Using Jython and Weka for Model Building

Decision trees are one of the fundamental techniques in machine learning and are applicable to a wide set of industry problems (e.g., advertisement targeting, quality evaluation). I’d like to build a simple C4.5 tree for each state’s weather. While I won’t get into the details of C4.5 here, the concept is simple: we want to organize our tree so that as we travel from the root to the leaves our decisions are ordered by the amount of information that can be gleaned from that feature. For example, if one of our features is latitude, then the model for California might place that decision near the top of the tree. Why? Because northern and southern California have very different climates and latitude tells us more about weather outcome across California than, say, the wind speed.

As I mentioned above, Pig isn’t suitable for constructing a C4.5 tree. Besides, C4.5’s been around since the 1990s, someone has surely open-sourced an implementation of it. In fact, the Weka machine-learning library contains a very good Java implementation of C4.5 called J48. Since Pig can register JARs for use as UDFs, it should be easy enough for us to route our FOREACH call into Weka.

However, I’m in a hurry, and may want to try out a bunch of different modeling techniques. I don’t want to write and package Java code if I can just write Python instead. Fortunately, Pig has support for Jython UDFs built in. All we need to do is make sure Jython is on the Pig classpath and make sure our code knows where to find our UDF. It looks a little like this:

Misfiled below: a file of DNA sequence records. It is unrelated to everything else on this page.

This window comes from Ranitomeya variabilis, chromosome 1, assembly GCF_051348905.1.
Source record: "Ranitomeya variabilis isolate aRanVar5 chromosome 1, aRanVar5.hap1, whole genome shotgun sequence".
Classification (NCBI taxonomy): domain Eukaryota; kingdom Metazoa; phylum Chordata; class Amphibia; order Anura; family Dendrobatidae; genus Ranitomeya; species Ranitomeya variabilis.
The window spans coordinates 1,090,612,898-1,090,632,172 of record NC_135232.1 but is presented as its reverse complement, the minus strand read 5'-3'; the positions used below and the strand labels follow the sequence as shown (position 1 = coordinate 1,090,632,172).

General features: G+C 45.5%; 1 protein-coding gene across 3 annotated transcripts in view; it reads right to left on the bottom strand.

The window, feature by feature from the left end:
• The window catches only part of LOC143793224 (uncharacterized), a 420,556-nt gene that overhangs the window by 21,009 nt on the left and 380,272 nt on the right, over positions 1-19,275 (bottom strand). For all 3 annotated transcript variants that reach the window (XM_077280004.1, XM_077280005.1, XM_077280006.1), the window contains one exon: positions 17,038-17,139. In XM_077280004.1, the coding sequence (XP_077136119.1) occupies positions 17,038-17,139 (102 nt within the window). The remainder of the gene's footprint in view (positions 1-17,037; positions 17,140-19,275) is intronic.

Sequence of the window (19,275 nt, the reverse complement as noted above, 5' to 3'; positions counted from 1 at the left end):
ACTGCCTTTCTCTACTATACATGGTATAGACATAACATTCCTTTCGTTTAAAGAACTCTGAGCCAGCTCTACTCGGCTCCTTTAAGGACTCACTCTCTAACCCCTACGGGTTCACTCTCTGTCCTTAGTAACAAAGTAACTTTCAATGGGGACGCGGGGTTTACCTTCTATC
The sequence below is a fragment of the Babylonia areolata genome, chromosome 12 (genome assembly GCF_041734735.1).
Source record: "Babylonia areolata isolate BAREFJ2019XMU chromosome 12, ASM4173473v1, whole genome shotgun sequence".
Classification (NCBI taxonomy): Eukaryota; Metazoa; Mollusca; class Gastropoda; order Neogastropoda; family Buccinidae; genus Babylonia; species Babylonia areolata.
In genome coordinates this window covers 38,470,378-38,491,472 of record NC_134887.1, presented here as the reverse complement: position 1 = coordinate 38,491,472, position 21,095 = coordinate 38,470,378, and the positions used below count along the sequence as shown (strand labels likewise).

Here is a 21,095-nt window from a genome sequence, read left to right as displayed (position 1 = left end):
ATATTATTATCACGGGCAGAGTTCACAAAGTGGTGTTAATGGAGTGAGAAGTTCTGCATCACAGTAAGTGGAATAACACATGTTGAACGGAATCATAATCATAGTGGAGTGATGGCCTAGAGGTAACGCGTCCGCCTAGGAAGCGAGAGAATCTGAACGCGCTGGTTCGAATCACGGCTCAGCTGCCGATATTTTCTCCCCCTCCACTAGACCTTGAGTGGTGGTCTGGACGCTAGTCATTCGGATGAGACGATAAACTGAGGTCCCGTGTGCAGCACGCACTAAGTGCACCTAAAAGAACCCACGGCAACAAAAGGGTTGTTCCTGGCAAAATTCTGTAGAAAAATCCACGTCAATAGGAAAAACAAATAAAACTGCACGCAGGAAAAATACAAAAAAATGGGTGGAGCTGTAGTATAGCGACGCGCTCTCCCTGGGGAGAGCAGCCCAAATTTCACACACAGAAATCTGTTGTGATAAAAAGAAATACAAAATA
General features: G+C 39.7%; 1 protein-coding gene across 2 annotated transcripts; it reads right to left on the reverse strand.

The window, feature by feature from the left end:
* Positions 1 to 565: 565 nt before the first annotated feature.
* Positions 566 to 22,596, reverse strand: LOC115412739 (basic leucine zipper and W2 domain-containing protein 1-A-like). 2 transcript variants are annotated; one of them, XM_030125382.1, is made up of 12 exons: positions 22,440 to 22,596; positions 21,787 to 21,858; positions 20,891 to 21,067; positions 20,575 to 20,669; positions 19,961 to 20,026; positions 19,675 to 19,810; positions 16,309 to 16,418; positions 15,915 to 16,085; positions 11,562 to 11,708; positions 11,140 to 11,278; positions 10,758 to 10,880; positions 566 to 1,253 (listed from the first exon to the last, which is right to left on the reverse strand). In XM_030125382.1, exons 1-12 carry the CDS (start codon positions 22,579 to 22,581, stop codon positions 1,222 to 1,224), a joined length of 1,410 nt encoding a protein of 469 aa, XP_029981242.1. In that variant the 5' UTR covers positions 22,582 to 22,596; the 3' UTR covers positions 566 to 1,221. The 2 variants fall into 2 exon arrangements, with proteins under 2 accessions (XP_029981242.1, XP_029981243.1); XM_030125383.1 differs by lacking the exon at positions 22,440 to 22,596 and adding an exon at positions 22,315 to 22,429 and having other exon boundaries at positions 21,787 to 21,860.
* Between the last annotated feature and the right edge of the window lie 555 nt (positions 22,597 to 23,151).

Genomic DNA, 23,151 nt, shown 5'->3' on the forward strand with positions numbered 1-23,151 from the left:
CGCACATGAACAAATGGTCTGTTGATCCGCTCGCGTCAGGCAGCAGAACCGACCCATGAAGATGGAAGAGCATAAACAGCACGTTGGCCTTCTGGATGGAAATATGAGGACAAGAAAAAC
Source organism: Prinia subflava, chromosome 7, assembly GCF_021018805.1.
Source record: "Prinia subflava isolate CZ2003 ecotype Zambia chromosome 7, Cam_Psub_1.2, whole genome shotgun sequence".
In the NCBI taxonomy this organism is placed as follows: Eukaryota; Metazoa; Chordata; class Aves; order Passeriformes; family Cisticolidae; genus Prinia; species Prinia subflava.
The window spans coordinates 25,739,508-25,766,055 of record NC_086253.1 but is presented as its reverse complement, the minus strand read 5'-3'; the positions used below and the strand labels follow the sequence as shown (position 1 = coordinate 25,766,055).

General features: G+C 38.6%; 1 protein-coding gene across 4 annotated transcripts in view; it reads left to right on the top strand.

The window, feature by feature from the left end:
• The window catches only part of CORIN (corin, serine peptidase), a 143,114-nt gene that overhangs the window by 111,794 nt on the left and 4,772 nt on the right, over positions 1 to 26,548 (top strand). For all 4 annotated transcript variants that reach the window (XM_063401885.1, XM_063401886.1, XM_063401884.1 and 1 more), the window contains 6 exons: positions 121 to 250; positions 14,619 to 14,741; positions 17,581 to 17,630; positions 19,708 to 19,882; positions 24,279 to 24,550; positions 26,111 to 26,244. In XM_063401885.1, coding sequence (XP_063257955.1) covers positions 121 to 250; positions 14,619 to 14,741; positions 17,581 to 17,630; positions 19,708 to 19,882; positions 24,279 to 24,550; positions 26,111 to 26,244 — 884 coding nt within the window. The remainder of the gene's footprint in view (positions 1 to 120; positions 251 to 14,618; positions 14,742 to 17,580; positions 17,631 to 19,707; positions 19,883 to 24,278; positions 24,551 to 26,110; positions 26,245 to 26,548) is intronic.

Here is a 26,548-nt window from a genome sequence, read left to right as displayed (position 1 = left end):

And we’ll send the bags of training data to Jython like this:

But what does the Jython code do to leverage Weka? The code needs to accomplish a few things:

  • Import the necessary Weka classes
  • Define an output schema so that Pig understands how the resulting tuples are structured
  • Transform the input data into a Weka dataset and build a C4.5 tree
  • Turn the model into data that can be used to test or make predictions in the future and return it to Pig

Importing the classes and defining the output schema are simple:

That output decorator tells Pig what to expect in the return tuple.

The mechanics of transforming the input data into Weka vectors and training a model are less easily summarized, so you can find a code sample here:

…or read about integrating Weka and Jython here.

Once we’ve done this, we end up with trees like this one for California:

While my code includes some half-backed packaging of the model, consider serialization an exercise left to the reader.


This model snippet doesn’t tell me much, other than perhaps that it’s always sunny in California. But what we have here is more than just a fun example of how to play with public data using Pig and Python; rather it’s a simple methodology for applying existing modeling approaches to Big Data. By adding in your own aggregation logic and modeling code, you can get up and running with analytics on Hadoop with very little effort.